The Australian Grand Prix from a tyre point of view

Pirelli enters its second season of Formula One as exclusive tyre supplier with the entire range of tyres renewed compared to the previous year. This has been in response to new aerodynamic and technical regulations, which have had a profound impact on car design.

Blown diffusers are now forbidden, with the exhaust outlets now having to exit the car higher and pushing the centre of pressure forwards. Previously the blown diffusers used to give improved grip at the rear of the car, even when the driver was off the throttle.

This alters the fundamental balance of the car, and also affects the tyres along with the way that they are used. The aerodynamics now work on the car in a different way, redistributing the forces that are acting on the tyres and altering the driver’s feeling. Many of the cars also now have a stepped nose.

A greater proportion of force on the front axle means that there is better turn-in and superior driving precision in corners, as well as improved medium-speed to high-speed direction changes.

But with the forces moving more towards the front of the car, a weaker rear end means that the rear tyres have to work even harder to avoid sliding through corners, as well as combatting wheelspin under acceleration.

The driving style needed to control the rear during these periods of oversteer and wheelspin puts plenty of stress onto all the tyres, which translate into higher working temperatures on both the front and the rear. As a result there is more rear degradation and a balance that moves towards oversteer during a race stint.

Pirelli has reacted by giving the rear tyres more grip and adopting ‘squarer’ profiles to present a greater contact patch to the track. The new profiles, designed to distribute stresses more evenly across the entire tyre footprint, even in extreme conditions, compensate for the latest technical restrictions. At the same time, they work perfectly with driving styles that are increasingly more complex and aggressive to deal with the reduced grip at the rear.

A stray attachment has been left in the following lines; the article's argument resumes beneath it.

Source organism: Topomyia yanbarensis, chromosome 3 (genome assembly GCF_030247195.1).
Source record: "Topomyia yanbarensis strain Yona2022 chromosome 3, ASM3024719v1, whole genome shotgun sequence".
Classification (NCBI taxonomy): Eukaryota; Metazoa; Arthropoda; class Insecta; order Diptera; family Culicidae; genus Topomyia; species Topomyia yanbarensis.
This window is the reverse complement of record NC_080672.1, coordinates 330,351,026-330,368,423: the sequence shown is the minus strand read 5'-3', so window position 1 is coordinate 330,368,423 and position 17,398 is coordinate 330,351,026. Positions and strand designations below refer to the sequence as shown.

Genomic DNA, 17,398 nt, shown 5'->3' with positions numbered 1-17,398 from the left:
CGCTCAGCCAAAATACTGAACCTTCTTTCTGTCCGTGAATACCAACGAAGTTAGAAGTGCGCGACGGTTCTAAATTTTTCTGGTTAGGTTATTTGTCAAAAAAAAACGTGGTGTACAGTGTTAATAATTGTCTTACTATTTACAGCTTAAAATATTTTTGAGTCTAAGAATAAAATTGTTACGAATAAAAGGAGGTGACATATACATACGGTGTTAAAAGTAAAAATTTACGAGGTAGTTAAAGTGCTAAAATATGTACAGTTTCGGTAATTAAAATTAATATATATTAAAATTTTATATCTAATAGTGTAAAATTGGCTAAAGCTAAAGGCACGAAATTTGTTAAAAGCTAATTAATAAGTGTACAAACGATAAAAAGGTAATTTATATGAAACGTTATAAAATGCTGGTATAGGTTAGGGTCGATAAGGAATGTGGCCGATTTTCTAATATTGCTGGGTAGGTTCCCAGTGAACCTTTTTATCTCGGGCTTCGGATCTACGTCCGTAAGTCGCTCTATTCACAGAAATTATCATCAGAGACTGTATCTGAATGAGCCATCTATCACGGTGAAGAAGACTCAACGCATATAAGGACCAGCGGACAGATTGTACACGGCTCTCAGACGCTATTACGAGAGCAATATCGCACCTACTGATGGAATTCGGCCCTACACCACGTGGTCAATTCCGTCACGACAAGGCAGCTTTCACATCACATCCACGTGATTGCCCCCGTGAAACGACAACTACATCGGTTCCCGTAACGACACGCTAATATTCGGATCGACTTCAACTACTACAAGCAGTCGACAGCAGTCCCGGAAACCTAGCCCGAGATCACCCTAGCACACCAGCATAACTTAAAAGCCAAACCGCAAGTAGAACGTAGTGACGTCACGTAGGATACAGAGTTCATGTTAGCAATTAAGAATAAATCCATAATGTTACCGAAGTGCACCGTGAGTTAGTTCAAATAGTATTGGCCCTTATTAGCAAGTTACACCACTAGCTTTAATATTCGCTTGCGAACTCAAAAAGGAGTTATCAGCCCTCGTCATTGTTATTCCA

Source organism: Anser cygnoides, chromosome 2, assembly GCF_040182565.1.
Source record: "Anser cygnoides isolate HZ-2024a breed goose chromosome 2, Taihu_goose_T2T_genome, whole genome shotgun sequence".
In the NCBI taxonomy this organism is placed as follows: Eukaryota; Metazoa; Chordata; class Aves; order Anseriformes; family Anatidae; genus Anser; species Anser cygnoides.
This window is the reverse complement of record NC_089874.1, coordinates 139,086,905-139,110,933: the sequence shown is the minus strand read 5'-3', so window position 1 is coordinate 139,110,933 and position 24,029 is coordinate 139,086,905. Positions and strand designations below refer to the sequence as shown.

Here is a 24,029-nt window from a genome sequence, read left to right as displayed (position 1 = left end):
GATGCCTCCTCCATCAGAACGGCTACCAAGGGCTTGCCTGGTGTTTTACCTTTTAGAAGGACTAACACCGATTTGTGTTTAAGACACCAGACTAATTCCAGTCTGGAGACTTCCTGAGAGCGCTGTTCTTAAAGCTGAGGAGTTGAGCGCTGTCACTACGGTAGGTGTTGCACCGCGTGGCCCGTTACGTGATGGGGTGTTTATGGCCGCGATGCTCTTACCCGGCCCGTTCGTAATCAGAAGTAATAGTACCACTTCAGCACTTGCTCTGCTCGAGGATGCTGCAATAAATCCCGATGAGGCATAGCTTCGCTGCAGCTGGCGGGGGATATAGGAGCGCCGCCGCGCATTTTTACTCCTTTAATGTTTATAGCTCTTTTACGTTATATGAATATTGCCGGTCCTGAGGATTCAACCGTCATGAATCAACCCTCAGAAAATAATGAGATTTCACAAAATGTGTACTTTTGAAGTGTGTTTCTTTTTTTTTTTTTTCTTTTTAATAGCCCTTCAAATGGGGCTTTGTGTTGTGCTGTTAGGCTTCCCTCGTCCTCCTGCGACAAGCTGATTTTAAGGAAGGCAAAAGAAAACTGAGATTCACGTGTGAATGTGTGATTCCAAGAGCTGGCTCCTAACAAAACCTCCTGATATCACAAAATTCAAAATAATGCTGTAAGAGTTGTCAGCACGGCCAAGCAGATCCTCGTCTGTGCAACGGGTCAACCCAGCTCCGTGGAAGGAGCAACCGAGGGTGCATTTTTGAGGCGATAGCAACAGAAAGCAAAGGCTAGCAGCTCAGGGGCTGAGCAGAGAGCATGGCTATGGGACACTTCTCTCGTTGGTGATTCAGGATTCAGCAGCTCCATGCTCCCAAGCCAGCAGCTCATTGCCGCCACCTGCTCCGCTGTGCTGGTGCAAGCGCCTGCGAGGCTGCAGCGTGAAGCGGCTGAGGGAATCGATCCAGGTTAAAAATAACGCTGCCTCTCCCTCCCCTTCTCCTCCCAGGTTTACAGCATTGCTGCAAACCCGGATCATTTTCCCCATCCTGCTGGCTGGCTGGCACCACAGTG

Another important new tyre regulation for 2012 is the fact that drivers can have all 11 sets of their weekend’s allocation available from Friday. This is designed to avoid drivers limiting their running in order to save tyres for later, and it should give spectators the chance to see more action.

Finally, Pirelli’s colour markings are more prominent this year, and there is a new name for the wet-weather tyres: Cinturato. This is the name of the tyres with which Pirelli first entered Formula One, back in the 1950s.

The challenge for the tyres in Melbourne:

The life of a tyre at Albert Park becomes very different over the course of the weekend as the circuit rubbers in and gets progressively faster.

Combined traction is the key element of the 5.303-kilometre semi-permanent circuit, with the race taking in 58 laps. The teams use a comparatively high level of downforce, which is necessary due to the quick succession of corners and absence of long straights. Oversteer on the exit of corners is a particular problem for the rear tyres as the sliding can increase wear, while the front-left tyre is subjected to a lot of stress throughout the lap as well.

A place where the tyres and cars are worked especially hard is turn two. The drivers scrub off 200 kilometres per hour in just 2.5 seconds and 108 metres under braking, subjecting themselves to a 5G deceleration while the front tyres are pushed into the ground by 1150 kilograms of downforce.

Turns 11 and 12 are two of the key points of Albert Park. The exit speed from the corner is in the region of 210 kilometres per hour. The stressed front tyre (on the outside of the curve) is operating at around 105° centigrade, whereas the inside tyre on the right has slightly less work to do and runs five degrees cooler at around 100° centigrade. The rear tyres operate at temperatures in excess of 100° centigrade.

Another important area is the braking zone between turns 14 and 16, which loads the front of the car heavily leading into a chicane with tight right-angle corners before the main straight. This is the only place on the track where the cars top 300 kilometres per hour in seventh gear, and it is where the left-rear tyre has its temperature peak.


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